In the opening scene of Red Joan, we see an elderly woman working on her garden in a sedate middle-class British neighborhood. She is hardly the image of a dangerous criminal, but a few minutes into the movie she is arrested by the Secret Service and accused of being a spy for the KGB.
The film is loosely based on the story of Melita Norwood. Known as “granny spy,” she was arrested in 2000, in her 80s, suspect of selling British nuclear intelligence to the Soviet Union for years, starting during the Second World War. In Red Joan, the story is told between the present-day interrogation and flashbacks to Joan as a physics student at Cambridge, in the 1930s, and later working with the British team trying to develop the atomic bomb during and after World War II.
The story of Joan Stanley (played by Judi Dench and Sophie Cookson) revolves around matters of war and peace, and raises provocative questions. Among them are what makes a villain or a hero, and what the difference is between a traitor and an idealist. At first glance, these questions appear to be specifically related to the World-War and the Cold-War periods, but they are becoming relevant again.
In the late 1980s and early 1990s, when the Berlin Wall fell and the Soviet Union disintegrated, we seemed to be entering a more diverse and nuanced future. Nevertheless, Red Joan somehow reminds us that we are moving back into an increasingly simplistic world, where the public discourse gravitates towards absolute categories such as socialist, fascist, patriot, traitor, authoritarianism, nationalism, some of which would have been dismissed as outdated just a few years ago. A world where formal education, critical thinking, and nuanced analyses are seen by many as things to be distrusted, and in which those who have different points of view are, almost by definition, absolutely wrong and probably ill-natured.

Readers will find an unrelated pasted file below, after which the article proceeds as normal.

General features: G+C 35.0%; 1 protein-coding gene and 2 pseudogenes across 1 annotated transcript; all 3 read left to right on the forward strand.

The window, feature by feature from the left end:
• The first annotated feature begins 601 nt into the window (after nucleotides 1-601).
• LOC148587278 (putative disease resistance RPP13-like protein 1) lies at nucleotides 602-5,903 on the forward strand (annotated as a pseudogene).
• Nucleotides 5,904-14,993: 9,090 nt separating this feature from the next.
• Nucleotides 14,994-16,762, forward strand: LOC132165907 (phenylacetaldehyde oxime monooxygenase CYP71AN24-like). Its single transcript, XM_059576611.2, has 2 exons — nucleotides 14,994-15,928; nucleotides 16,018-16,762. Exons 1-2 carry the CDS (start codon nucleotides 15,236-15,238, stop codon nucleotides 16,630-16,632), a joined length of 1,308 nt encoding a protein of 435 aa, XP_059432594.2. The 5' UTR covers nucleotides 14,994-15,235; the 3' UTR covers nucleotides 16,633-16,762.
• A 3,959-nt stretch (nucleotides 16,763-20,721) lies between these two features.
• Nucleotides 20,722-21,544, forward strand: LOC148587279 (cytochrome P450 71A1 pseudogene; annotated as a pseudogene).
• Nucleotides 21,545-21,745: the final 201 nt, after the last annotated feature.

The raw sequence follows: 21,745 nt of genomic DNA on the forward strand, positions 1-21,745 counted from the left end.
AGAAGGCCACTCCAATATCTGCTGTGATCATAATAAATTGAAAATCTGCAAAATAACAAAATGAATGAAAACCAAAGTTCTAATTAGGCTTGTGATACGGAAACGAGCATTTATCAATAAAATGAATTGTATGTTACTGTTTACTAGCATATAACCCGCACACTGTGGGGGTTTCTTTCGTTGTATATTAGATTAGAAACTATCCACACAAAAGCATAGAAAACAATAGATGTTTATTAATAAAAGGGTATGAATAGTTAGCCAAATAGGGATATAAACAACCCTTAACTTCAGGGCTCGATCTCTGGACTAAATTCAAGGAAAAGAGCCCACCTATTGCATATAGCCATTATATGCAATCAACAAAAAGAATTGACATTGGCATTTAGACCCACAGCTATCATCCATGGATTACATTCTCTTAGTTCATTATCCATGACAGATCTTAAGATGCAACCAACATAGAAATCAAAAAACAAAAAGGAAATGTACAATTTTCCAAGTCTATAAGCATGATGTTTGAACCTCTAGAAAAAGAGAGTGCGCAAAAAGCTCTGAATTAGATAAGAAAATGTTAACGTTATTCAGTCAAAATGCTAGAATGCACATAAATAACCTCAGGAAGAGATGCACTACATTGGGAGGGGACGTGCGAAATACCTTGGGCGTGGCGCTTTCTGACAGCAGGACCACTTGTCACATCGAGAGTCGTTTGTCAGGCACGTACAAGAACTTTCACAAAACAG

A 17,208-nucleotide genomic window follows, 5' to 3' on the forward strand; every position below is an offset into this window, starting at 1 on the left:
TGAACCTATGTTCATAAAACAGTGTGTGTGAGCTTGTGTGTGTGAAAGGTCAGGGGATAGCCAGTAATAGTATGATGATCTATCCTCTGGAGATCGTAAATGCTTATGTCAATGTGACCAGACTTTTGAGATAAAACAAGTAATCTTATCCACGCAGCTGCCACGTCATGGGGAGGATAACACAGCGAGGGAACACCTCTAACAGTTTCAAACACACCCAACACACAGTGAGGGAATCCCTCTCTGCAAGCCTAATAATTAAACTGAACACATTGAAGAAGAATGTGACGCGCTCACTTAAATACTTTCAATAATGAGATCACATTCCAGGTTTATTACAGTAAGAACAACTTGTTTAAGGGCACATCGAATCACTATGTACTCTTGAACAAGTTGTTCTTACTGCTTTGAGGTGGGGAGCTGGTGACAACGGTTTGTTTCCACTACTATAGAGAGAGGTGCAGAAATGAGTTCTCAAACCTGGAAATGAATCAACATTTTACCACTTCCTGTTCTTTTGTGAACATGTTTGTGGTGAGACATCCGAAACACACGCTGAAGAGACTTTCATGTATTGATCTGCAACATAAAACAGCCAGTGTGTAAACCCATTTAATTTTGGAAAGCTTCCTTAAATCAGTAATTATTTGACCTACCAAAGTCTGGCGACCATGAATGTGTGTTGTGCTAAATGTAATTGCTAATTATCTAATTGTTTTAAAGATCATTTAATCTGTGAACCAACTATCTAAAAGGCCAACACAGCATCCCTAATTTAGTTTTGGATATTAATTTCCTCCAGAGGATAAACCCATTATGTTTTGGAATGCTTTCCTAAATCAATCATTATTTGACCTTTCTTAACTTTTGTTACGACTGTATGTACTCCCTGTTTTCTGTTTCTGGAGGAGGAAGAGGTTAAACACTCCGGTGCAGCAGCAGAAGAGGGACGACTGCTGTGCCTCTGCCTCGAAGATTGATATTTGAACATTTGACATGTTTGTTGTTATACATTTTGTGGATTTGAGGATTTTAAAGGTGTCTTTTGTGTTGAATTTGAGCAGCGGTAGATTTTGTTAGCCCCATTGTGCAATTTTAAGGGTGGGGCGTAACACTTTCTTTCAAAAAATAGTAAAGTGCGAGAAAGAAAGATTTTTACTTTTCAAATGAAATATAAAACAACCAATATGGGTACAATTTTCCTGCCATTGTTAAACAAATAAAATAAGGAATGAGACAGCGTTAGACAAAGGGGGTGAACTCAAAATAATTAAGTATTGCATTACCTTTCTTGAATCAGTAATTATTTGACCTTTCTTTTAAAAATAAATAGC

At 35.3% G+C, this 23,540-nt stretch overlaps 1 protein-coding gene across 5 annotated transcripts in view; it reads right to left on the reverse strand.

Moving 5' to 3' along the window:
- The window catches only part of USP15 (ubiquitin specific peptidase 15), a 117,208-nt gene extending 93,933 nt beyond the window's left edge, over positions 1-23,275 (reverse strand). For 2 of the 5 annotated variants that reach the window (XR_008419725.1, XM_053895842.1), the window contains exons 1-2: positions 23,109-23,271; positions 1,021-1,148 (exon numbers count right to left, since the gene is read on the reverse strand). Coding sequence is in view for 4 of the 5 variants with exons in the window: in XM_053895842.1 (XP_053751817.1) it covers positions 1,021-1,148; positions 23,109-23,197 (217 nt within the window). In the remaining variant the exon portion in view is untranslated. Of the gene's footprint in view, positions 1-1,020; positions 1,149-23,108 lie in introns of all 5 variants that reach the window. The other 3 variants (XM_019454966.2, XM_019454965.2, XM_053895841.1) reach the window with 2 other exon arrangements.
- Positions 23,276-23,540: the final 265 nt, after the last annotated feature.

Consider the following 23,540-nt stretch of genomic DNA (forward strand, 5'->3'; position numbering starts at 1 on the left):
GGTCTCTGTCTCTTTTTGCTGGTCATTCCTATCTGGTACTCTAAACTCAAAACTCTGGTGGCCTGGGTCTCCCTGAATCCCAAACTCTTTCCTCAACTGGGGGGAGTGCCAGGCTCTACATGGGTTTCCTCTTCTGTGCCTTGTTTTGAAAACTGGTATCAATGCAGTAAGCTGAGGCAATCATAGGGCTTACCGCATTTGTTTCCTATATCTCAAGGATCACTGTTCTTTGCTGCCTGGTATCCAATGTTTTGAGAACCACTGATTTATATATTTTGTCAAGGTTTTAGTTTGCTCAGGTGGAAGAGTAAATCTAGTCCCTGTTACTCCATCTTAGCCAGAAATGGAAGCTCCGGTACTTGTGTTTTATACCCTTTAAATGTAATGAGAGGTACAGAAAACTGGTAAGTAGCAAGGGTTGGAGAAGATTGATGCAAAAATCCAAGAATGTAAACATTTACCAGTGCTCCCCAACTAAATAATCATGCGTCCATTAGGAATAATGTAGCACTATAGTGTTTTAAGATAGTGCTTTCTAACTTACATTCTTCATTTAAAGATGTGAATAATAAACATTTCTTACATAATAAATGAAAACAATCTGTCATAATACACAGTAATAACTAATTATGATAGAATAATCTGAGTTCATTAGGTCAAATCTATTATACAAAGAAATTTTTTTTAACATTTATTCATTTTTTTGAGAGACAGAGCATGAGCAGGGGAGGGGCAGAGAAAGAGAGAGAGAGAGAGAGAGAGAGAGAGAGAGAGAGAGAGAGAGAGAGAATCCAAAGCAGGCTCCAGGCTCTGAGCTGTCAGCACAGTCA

In Red Joan, the main character doesn’t fit perfectly into any of the categories she is assigned throughout the movie. She is a competent, young female physicist in the first half of the 20th century who, not surprisingly, is frequently assumed to be a simple secretary. As the story of her potential involvement with KGB spies and transference of secrets to the Soviet Union develops, Joan is sometimes seen as a naive girl under the spell of manipulative communists and sometimes as a traitor who hated her country.
Now and then, reality is more complicated than our generic categories. In her speech to the press at the end of the film, Joan presents a complex explanation of the moral dilemma she faced and the motivations of her acts, but who is willing to listen?
- Lalu Farias